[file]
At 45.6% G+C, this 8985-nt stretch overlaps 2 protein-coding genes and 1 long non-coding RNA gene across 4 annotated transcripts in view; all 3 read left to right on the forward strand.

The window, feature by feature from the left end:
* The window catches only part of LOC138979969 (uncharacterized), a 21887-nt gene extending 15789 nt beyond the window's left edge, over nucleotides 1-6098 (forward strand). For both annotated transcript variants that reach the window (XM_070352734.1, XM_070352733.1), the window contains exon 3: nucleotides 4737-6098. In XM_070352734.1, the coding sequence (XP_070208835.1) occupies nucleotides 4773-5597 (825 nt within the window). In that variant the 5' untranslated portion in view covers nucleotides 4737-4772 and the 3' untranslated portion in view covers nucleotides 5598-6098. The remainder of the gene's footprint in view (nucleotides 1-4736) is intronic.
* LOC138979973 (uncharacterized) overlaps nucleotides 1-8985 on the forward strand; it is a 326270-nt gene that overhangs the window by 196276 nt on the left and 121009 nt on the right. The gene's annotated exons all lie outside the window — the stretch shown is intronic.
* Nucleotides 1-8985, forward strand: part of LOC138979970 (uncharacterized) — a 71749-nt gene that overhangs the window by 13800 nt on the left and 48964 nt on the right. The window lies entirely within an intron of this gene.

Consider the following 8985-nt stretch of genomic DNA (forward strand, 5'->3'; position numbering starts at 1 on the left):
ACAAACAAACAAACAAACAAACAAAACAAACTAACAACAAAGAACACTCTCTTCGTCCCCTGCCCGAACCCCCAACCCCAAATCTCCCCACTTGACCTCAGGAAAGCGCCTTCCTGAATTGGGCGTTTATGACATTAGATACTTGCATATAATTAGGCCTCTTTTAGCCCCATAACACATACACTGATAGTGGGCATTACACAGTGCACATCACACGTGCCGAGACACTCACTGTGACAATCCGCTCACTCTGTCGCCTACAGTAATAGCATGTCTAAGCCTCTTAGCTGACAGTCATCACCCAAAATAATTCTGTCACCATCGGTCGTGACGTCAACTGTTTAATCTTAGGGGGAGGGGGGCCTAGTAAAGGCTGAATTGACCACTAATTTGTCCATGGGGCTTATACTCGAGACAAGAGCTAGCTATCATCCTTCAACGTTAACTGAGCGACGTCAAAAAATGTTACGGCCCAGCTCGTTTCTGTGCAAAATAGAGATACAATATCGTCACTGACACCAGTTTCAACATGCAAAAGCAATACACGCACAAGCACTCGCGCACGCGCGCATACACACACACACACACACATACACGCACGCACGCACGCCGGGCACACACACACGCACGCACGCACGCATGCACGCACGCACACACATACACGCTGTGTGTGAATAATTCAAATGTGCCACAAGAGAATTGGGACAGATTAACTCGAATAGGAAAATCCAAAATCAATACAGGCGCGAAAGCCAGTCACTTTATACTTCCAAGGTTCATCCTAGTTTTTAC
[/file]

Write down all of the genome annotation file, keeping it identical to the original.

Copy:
At 45.6% G+C, this 8985-nt stretch overlaps 2 protein-coding genes and 1 long non-coding RNA gene across 4 annotated transcripts in view; all 3 read left to right on the forward strand.

The window, feature by feature from the left end:
* The window catches only part of LOC138979969 (uncharacterized), a 21887-nt gene extending 15789 nt beyond the window's left edge, over nucleotides 1-6098 (forward strand). For both annotated transcript variants that reach the window (XM_070352734.1, XM_070352733.1), the window contains exon 3: nucleotides 4737-6098. In XM_070352734.1, the coding sequence (XP_070208835.1) occupies nucleotides 4773-5597 (825 nt within the window). In that variant the 5' untranslated portion in view covers nucleotides 4737-4772 and the 3' untranslated portion in view covers nucleotides 5598-6098. The remainder of the gene's footprint in view (nucleotides 1-4736) is intronic.
* LOC138979973 (uncharacterized) overlaps nucleotides 1-8985 on the forward strand; it is a 326270-nt gene that overhangs the window by 196276 nt on the left and 121009 nt on the right. The gene's annotated exons all lie outside the window — the stretch shown is intronic.
* Nucleotides 1-8985, forward strand: part of LOC138979970 (uncharacterized) — a 71749-nt gene that overhangs the window by 13800 nt on the left and 48964 nt on the right. The window lies entirely within an intron of this gene.

Consider the following 8985-nt stretch of genomic DNA (forward strand, 5'->3'; position numbering starts at 1 on the left):
ACAAACAAACAAACAAACAAACAAAACAAACTAACAACAAAGAACACTCTCTTCGTCCCCTGCCCGAACCCCCAACCCCAAATCTCCCCACTTGACCTCAGGAAAGCGCCTTCCTGAATTGGGCGTTTATGACATTAGATACTTGCATATAATTAGGCCTCTTTTAGCCCCATAACACATACACTGATAGTGGGCATTACACAGTGCACATCACACGTGCCGAGACACTCACTGTGACAATCCGCTCACTCTGTCGCCTACAGTAATAGCATGTCTAAGCCTCTTAGCTGACAGTCATCACCCAAAATAATTCTGTCACCATCGGTCGTGACGTCAACTGTTTAATCTTAGGGGGAGGGGGGCCTAGTAAAGGCTGAATTGACCACTAATTTGTCCATGGGGCTTATACTCGAGACAAGAGCTAGCTATCATCCTTCAACGTTAACTGAGCGACGTCAAAAAATGTTACGGCCCAGCTCGTTTCTGTGCAAAATAGAGATACAATATCGTCACTGACACCAGTTTCAACATGCAAAAGCAATACACGCACAAGCACTCGCGCACGCGCGCATACACACACACACACACACATACACGCACGCACGCACGCCGGGCACACACACACGCACGCACGCACGCATGCACGCACGCACACACATACACGCTGTGTGTGAATAATTCAAATGTGCCACAAGAGAATTGGGACAGATTAACTCGAATAGGAAAATCCAAAATCAATACAGGCGCGAAAGCCAGTCACTTTATACTTCCAAGGTTCATCCTAGTTTTTAC